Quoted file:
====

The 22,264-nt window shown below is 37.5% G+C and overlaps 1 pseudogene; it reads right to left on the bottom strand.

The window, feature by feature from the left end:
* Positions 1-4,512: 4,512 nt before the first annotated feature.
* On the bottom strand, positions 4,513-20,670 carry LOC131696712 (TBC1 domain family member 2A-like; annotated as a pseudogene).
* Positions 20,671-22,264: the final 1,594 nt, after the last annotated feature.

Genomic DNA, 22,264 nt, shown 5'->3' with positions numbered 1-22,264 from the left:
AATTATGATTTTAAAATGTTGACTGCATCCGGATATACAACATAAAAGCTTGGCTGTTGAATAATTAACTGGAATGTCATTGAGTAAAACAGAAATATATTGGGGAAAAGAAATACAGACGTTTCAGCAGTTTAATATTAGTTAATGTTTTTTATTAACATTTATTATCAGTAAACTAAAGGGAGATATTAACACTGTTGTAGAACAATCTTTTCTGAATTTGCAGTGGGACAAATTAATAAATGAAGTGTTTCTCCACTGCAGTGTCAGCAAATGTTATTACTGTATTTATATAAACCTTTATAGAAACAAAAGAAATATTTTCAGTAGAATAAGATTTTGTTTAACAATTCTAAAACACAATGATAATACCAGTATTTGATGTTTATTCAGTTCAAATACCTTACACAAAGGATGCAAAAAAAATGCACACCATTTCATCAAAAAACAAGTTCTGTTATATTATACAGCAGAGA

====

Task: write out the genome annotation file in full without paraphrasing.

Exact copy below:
The 22,264-nt window shown below is 37.5% G+C and overlaps 1 pseudogene; it reads right to left on the bottom strand.

The window, feature by feature from the left end:
* Positions 1-4,512: 4,512 nt before the first annotated feature.
* On the bottom strand, positions 4,513-20,670 carry LOC131696712 (TBC1 domain family member 2A-like; annotated as a pseudogene).
* Positions 20,671-22,264: the final 1,594 nt, after the last annotated feature.

Genomic DNA, 22,264 nt, shown 5'->3' with positions numbered 1-22,264 from the left:
AATTATGATTTTAAAATGTTGACTGCATCCGGATATACAACATAAAAGCTTGGCTGTTGAATAATTAACTGGAATGTCATTGAGTAAAACAGAAATATATTGGGGAAAAGAAATACAGACGTTTCAGCAGTTTAATATTAGTTAATGTTTTTTATTAACATTTATTATCAGTAAACTAAAGGGAGATATTAACACTGTTGTAGAACAATCTTTTCTGAATTTGCAGTGGGACAAATTAATAAATGAAGTGTTTCTCCACTGCAGTGTCAGCAAATGTTATTACTGTATTTATATAAACCTTTATAGAAACAAAAGAAATATTTTCAGTAGAATAAGATTTTGTTTAACAATTCTAAAACACAATGATAATACCAGTATTTGATGTTTATTCAGTTCAAATACCTTACACAAAGGATGCAAAAAAAATGCACACCATTTCATCAAAAAACAAGTTCTGTTATATTATACAGCAGAGA